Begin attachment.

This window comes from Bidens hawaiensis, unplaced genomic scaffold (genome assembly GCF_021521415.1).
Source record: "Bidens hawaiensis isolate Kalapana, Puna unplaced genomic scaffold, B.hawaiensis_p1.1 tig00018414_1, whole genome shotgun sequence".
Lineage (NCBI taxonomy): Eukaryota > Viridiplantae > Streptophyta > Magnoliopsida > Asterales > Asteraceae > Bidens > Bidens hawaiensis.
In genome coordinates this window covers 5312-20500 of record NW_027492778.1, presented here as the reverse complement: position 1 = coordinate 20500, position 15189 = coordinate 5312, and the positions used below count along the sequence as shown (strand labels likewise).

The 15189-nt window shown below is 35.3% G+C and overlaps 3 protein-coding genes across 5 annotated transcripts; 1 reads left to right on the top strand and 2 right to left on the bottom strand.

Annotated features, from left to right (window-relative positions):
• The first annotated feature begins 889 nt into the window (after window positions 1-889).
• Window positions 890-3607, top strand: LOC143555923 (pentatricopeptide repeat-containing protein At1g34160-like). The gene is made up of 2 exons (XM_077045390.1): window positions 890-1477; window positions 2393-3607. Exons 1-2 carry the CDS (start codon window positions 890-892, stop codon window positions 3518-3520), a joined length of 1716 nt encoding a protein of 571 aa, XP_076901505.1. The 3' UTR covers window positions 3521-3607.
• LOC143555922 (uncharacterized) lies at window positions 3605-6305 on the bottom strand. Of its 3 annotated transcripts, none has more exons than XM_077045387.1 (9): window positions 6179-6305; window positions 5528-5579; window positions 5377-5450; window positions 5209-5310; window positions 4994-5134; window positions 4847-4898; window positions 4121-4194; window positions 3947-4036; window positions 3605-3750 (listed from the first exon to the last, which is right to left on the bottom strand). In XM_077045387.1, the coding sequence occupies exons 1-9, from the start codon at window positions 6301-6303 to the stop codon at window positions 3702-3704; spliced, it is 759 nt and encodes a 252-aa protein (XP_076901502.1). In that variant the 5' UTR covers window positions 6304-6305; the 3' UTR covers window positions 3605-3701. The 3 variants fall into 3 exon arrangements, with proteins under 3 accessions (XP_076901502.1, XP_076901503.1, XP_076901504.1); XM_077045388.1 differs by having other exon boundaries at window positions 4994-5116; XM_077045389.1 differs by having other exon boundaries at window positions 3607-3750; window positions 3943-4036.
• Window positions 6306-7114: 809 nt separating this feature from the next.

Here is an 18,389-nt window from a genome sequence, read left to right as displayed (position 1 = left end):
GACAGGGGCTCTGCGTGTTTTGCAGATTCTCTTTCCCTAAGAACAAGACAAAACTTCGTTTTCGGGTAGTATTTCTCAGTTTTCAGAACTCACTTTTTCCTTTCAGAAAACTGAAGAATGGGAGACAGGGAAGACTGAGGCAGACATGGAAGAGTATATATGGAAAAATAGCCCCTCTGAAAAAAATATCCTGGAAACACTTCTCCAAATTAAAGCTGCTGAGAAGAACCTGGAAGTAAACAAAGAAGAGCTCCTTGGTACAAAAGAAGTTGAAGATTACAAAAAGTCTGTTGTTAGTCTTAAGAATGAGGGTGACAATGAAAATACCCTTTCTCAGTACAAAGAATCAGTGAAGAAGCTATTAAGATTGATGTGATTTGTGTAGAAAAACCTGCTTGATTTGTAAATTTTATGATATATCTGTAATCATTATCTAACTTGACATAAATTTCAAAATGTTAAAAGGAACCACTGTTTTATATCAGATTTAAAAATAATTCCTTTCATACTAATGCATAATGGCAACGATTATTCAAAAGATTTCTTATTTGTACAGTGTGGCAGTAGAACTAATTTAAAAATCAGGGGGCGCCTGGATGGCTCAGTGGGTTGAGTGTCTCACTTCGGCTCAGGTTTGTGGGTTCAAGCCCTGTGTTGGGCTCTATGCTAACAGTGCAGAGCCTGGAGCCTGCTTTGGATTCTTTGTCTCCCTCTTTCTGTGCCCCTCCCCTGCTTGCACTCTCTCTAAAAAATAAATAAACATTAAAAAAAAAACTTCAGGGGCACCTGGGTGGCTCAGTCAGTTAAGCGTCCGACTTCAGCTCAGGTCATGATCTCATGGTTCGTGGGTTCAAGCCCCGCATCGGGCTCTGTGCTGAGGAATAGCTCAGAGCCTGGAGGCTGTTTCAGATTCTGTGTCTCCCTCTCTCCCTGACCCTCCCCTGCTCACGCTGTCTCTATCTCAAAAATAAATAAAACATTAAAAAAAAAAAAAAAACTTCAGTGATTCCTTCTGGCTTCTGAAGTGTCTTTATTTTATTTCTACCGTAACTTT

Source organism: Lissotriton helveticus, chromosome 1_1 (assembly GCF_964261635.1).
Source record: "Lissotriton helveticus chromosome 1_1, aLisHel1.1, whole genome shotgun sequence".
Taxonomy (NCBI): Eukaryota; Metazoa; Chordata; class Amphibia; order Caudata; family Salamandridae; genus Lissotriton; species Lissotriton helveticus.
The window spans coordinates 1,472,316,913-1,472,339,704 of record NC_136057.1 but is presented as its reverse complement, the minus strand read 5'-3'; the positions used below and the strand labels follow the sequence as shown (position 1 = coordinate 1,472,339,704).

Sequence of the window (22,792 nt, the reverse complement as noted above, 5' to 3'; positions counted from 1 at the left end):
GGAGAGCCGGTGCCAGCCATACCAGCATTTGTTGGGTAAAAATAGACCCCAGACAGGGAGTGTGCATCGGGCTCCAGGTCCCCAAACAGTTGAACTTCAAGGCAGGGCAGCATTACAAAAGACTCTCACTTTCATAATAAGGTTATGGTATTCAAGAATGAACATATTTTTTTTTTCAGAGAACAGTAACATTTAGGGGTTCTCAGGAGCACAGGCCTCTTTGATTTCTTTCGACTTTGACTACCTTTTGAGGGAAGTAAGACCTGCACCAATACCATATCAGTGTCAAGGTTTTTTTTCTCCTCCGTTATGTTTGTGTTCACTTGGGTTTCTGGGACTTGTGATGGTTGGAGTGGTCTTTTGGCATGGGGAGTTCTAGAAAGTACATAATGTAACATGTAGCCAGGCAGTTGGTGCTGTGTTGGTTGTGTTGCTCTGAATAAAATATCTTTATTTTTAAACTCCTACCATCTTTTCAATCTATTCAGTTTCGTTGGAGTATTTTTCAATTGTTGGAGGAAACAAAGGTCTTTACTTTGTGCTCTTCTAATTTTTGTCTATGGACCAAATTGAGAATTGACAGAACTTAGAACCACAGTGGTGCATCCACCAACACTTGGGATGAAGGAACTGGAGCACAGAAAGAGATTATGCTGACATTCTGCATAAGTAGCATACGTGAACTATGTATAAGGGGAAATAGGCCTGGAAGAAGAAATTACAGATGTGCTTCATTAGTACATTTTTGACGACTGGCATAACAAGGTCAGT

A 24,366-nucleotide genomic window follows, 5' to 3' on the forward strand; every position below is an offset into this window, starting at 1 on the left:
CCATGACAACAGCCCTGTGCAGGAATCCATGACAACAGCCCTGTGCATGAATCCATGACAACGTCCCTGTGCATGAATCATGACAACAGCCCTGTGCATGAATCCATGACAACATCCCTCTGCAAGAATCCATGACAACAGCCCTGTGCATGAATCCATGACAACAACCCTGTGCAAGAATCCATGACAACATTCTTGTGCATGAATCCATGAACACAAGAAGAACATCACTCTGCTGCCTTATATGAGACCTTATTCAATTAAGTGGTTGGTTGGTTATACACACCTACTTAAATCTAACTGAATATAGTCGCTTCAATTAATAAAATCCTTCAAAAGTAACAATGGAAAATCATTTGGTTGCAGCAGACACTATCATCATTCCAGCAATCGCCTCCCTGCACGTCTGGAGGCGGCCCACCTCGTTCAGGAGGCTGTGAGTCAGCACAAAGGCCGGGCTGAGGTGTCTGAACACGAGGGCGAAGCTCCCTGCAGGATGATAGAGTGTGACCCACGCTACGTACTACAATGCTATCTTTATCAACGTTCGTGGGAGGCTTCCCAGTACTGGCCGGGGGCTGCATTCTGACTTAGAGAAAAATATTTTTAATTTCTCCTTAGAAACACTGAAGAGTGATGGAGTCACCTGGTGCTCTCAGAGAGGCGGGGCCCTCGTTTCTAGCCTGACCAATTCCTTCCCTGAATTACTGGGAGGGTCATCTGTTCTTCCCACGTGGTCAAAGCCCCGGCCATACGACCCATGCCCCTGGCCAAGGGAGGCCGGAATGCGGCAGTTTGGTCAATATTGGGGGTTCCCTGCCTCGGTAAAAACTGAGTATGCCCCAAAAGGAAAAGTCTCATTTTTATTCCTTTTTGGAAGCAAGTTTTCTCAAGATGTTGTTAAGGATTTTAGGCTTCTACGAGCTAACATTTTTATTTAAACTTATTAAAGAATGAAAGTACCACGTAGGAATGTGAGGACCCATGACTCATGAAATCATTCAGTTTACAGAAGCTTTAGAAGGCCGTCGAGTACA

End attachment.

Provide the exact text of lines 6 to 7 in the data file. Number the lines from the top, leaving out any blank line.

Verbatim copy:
Annotated features, from left to right (window-relative positions):
• The first annotated feature begins 889 nt into the window (after window positions 1-889).